Actually… this behavior seems useful! If I can reliably reproduce this, I can then dramatically cut down the saving time and let the users get back to their browsing sooner. Unfortunately, no one on the internet is talking about this. Apple’s documentation is also unhelpful: “Tells the host app to cancel the app extension request.”
So to test it out, I created a simple app: the main app shows a number and a reset button, the share extension increment the number while running. I ran it, and here’s what happened:
Nice. It seems like the extension continues to run even after being dismissed.
I’m a bit tempted to add an “It’s now safe to close this popup” label in the extension UI, but as long as the behavior remains undocumented, it’s too risky.
So if you tried it and it works for you, great! But keep this between you and me, OK?
Actually, I do know a bit about marketing. Based on my very limited knowledge, marketing is hard. But engineers are supposedly good at solving hard problems, right? Programming and design are both hard, and I’m not terrible at them.
So for many years, I’ve been trying to “solve” marketing. Maybe there’s an algorithm or something that I can implement, and I just haven’t figured it out.
Recently, I read a blog post by Yongfook about how he got his first 25 users. He didn’t talk about abstract things like “build the hype” or “define your campaign goals,” he just listed out the things he tried:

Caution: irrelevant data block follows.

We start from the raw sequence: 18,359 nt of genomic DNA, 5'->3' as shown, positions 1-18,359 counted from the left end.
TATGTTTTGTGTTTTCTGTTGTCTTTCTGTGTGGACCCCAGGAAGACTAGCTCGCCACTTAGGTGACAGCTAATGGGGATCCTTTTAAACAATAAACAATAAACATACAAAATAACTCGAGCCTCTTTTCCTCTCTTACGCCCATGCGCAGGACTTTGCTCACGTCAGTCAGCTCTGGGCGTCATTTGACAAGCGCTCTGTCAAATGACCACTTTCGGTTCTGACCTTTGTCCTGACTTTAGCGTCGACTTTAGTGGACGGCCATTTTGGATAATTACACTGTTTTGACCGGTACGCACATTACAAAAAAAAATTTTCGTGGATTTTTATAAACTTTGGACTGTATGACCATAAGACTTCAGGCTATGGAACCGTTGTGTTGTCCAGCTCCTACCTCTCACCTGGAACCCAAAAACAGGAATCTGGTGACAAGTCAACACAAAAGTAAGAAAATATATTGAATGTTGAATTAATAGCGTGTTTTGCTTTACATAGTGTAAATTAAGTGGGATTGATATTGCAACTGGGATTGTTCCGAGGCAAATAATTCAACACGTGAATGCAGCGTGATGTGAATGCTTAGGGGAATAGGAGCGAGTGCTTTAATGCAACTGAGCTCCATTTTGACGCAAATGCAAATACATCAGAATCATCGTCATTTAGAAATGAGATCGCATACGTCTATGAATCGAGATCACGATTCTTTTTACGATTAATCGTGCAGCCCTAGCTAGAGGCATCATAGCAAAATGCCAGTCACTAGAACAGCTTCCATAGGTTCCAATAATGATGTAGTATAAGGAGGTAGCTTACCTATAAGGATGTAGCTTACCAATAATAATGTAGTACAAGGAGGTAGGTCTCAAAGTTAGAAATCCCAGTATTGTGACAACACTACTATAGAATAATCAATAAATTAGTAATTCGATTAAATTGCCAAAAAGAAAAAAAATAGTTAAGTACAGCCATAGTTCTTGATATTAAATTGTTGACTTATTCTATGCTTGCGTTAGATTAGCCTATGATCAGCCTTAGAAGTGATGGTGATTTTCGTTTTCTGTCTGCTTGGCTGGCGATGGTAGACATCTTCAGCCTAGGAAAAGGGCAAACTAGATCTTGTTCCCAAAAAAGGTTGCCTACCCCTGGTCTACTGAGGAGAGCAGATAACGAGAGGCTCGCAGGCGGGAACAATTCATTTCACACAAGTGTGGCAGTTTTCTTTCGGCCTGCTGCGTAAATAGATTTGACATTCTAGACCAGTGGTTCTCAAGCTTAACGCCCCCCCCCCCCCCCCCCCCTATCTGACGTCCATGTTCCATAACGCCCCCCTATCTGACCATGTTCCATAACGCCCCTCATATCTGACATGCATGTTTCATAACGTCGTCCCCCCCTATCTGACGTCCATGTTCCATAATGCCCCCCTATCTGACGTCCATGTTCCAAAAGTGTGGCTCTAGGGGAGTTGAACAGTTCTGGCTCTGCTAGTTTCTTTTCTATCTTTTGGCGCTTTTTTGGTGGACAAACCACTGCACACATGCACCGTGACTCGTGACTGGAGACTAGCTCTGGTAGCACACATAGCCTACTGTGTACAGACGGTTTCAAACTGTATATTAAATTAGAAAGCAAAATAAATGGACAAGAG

I launched big new features on ProductHunt 3 times - until people grew sick of me
I wrote about bootstrapping on my blog and built 8 other products before this one
I tweeted about my startup constantly and sometimes those tweets went viral
I implemented a referral credit system that had zero effect
I started an affiliate programme that has had some small effect
I built a shopify version of my product which was a failure, and shut it down
…and that's just the stuff I can remember right now.
So, is marketing literally metaphorically throwing everything at the wall to see what sticks?
Wait for paymentQueue(_:updatedTransactions:) to get called when transactions are updated.
Loop through the transactions:
If the transactionState is .purchased or .restored, unlock the in-app purchase.
If the transactionState is .failed, show an error or something.
Other states are less important, and you can ignore them if you want.
Call finishTransaction(_:) on .purchased, .restored, and .failed transactions to remove them from the queue.
If you don’t call finishTransaction(_:), the transactions will remain in the queue and show up over and over again. But it seems like finished transactions don’t always get removed in the sandbox environment.
I noticed that the receipt validation endpoint on my server gets called every time I launch my app. But it’s only supposed to happen when I process the transactions in paymentQueue(_:updatedTransactions:).
So I added a few print statements, and as I suspected, paymentQueue(_:updatedTransactions:) is getting called whenever I launch the app.